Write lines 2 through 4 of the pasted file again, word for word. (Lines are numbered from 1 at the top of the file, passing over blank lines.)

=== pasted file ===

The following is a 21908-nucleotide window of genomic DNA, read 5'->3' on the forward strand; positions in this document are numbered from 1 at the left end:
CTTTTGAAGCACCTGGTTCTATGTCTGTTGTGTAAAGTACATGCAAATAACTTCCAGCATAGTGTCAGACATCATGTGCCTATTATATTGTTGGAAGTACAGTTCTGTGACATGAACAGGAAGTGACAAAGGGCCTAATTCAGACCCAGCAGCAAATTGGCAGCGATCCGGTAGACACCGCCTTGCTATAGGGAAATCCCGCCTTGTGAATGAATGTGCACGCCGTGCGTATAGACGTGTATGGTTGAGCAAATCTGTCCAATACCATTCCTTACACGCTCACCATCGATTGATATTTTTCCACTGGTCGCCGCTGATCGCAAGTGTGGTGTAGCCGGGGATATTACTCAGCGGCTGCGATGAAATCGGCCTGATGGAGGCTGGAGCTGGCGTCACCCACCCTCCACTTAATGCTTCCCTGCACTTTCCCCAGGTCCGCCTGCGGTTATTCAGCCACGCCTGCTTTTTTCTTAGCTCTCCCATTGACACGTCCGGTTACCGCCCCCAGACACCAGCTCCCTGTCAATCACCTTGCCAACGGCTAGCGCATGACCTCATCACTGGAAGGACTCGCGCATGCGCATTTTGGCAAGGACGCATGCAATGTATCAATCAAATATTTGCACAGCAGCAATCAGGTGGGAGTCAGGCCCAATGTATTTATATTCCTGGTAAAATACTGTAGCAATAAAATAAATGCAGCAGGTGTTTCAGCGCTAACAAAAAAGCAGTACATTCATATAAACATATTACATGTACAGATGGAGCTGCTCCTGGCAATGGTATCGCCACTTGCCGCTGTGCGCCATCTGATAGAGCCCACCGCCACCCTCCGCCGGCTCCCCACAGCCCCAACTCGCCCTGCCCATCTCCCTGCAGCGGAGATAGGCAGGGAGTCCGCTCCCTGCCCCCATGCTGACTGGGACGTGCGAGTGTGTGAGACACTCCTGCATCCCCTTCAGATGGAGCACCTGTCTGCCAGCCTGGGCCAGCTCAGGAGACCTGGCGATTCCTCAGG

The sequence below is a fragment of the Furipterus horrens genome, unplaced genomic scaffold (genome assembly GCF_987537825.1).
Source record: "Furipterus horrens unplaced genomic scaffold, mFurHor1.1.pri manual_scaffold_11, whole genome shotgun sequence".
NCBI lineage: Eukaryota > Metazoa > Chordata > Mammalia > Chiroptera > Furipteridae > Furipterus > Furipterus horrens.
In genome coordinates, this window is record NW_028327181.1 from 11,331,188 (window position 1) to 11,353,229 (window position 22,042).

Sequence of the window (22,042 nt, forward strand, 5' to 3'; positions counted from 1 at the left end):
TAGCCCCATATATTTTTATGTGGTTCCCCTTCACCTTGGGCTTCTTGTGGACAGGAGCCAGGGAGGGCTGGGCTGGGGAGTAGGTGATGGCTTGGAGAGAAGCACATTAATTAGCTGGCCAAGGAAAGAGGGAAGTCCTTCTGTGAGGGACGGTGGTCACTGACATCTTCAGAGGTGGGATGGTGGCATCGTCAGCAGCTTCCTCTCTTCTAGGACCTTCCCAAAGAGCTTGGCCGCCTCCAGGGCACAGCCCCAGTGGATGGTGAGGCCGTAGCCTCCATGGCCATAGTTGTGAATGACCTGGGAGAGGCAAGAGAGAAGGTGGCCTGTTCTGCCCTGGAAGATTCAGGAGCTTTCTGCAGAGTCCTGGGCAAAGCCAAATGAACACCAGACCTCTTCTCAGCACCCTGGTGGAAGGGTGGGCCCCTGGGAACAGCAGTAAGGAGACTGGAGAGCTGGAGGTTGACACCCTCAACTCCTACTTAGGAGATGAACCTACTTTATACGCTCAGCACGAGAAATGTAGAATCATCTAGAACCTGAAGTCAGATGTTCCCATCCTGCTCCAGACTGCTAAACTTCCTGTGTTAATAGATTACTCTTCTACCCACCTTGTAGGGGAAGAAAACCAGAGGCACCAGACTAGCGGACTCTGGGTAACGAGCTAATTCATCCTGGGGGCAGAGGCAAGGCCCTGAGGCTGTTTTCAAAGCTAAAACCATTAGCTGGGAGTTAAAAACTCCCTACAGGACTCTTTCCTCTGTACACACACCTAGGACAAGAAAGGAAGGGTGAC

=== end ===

CTTTTGAAGCACCTGGTTCTATGTCTGTTGTGTAAAGTACATGCAAATAACTTCCAGCATAGTGTCAGACATCATGTGCCTATTATATTGTTGGAAGTACAGTTCTGTGACATGAACAGGAAGTGACAAAGGGCCTAATTCAGACCCAGCAGCAAATTGGCAGCGATCCGGTAGACACCGCCTTGCTATAGGGAAATCCCGCCTTGTGAATGAATGTGCACGCCGTGCGTATAGACGTGTATGGTTGAGCAAATCTGTCCAATACCATTCCTTACACGCTCACCATCGATTGATATTTTTCCACTGGTCGCCGCTGATCGCAAGTGTGGTGTAGCCGGGGATATTACTCAGCGGCTGCGATGAAATCGGCCTGATGGAGGCTGGAGCTGGCGTCACCCACCCTCCACTTAATGCTTCCCTGCACTTTCCCCAGGTCCGCCTGCGGTTATTCAGCCACGCCTGCTTTTTTCTTAGCTCTCCCATTGACACGTCCGGTTACCGCCCCCAGACACCAGCTCCCTGTCAATCACCTTGCCAACGGCTAGCGCATGACCTCATCACTGGAAGGACTCGCGCATGCGCATTTTGGCAAGGACGCATGCAATGTATCAATCAAATATTTGCACAGCAGCAATCAGGTGGGAGTCAGGCCCAATGTATTTATATTCCTGGTAAAATACTGTAGCAATAAAATAAATGCAGCAGGTGTTTCAGCGCTAACAAAAAAGCAGTACATTCATATAAACATATTACATGTACAGATGGAGCTGCTCCTGGCAATGGTATCGCCACTTGCCGCTGTGCGCCATCTGATAGAGCCCACCGCCACCCTCCGCCGGCTCCCCACAGCCCCAACTCGCCCTGCCCATCTCCCTGCAGCGGAGATAGGCAGGGAGTCCGCTCCCTGCCCCCATGCTGACTGGGACGTGCGAGTGTGTGAGACACTCCTGCATCCCCTTCAGATGGAGCACCTGTCTGCCAGCCTGGGCCAGCTCAGGAGACCTGGCGATTCCTCAGG

The sequence below is a fragment of the Furipterus horrens genome, unplaced genomic scaffold (genome assembly GCF_987537825.1).
Source record: "Furipterus horrens unplaced genomic scaffold, mFurHor1.1.pri manual_scaffold_11, whole genome shotgun sequence".